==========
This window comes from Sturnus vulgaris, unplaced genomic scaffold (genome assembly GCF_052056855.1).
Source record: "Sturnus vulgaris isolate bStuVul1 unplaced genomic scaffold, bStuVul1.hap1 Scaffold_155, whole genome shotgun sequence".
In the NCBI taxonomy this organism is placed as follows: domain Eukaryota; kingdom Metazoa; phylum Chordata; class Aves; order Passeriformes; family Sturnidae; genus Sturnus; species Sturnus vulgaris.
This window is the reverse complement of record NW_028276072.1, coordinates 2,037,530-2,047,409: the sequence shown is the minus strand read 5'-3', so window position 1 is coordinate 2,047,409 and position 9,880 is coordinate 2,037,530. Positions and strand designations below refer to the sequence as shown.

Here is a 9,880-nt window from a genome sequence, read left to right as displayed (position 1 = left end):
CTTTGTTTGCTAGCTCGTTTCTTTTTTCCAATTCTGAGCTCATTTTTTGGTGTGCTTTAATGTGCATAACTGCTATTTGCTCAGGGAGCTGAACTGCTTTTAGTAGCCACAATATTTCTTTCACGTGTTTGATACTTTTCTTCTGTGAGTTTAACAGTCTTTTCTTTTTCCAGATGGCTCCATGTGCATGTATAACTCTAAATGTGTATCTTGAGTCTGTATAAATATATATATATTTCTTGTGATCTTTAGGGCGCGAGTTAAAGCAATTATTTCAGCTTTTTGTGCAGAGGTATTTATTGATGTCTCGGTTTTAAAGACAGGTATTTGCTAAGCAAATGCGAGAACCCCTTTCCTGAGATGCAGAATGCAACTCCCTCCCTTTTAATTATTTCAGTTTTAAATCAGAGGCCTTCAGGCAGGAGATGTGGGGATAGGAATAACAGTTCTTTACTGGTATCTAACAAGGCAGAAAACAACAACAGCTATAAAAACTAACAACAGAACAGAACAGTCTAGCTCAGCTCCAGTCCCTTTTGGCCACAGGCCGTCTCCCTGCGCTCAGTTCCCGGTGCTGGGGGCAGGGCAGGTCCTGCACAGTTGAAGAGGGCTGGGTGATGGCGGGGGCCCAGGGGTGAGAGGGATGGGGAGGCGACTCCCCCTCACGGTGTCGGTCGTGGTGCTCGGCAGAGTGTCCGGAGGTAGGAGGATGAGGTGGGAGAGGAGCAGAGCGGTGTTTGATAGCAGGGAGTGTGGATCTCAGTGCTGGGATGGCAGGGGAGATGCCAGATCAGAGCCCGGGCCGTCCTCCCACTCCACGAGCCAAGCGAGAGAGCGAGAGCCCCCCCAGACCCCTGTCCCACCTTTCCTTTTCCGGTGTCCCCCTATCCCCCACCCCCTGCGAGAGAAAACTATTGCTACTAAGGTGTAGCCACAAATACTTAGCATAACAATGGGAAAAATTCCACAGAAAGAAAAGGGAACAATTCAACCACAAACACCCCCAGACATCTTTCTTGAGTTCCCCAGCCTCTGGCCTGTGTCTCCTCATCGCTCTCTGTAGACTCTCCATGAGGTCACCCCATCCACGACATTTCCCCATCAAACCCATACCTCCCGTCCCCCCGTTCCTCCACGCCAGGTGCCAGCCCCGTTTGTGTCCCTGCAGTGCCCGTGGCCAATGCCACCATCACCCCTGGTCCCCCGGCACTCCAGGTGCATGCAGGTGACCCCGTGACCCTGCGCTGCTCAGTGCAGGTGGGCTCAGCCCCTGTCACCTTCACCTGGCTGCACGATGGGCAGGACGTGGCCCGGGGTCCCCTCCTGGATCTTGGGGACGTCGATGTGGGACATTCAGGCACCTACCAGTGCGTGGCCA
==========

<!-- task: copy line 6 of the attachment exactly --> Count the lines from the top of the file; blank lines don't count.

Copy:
CTTTGTTTGCTAGCTCGTTTCTTTTTTCCAATTCTGAGCTCATTTTTTGGTGTGCTTTAATGTGCATAACTGCTATTTGCTCAGGGAGCTGAACTGCTTTTAGTAGCCACAATATTTCTTTCACGTGTTTGATACTTTTCTTCTGTGAGTTTAACAGTCTTTTCTTTTTCCAGATGGCTCCATGTGCATGTATAACTCTAAATGTGTATCTTGAGTCTGTATAAATATATATATATTTCTTGTGATCTTTAGGGCGCGAGTTAAAGCAATTATTTCAGCTTTTTGTGCAGAGGTATTTATTGATGTCTCGGTTTTAAAGACAGGTATTTGCTAAGCAAATGCGAGAACCCCTTTCCTGAGATGCAGAATGCAACTCCCTCCCTTTTAATTATTTCAGTTTTAAATCAGAGGCCTTCAGGCAGGAGATGTGGGGATAGGAATAACAGTTCTTTACTGGTATCTAACAAGGCAGAAAACAACAACAGCTATAAAAACTAACAACAGAACAGAACAGTCTAGCTCAGCTCCAGTCCCTTTTGGCCACAGGCCGTCTCCCTGCGCTCAGTTCCCGGTGCTGGGGGCAGGGCAGGTCCTGCACAGTTGAAGAGGGCTGGGTGATGGCGGGGGCCCAGGGGTGAGAGGGATGGGGAGGCGACTCCCCCTCACGGTGTCGGTCGTGGTGCTCGGCAGAGTGTCCGGAGGTAGGAGGATGAGGTGGGAGAGGAGCAGAGCGGTGTTTGATAGCAGGGAGTGTGGATCTCAGTGCTGGGATGGCAGGGGAGATGCCAGATCAGAGCCCGGGCCGTCCTCCCACTCCACGAGCCAAGCGAGAGAGCGAGAGCCCCCCCAGACCCCTGTCCCACCTTTCCTTTTCCGGTGTCCCCCTATCCCCCACCCCCTGCGAGAGAAAACTATTGCTACTAAGGTGTAGCCACAAATACTTAGCATAACAATGGGAAAAATTCCACAGAAAGAAAAGGGAACAATTCAACCACAAACACCCCCAGACATCTTTCTTGAGTTCCCCAGCCTCTGGCCTGTGTCTCCTCATCGCTCTCTGTAGACTCTCCATGAGGTCACCCCATCCACGACATTTCCCCATCAAACCCATACCTCCCGTCCCCCCGTTCCTCCACGCCAGGTGCCAGCCCCGTTTGTGTCCCTGCAGTGCCCGTGGCCAATGCCACCATCACCCCTGGTCCCCCGGCACTCCAGGTGCATGCAGGTGACCCCGTGACCCTGCGCTGCTCAGTGCAGGTGGGCTCAGCCCCTGTCACCTTCACCTGGCTGCACGATGGGCAGGACGTGGCCCGGGGTCCCCTCCTGGATCTTGGGGACGTCGATGTGGGACATTCAGGCACCTACCAGTGCGTGGCCA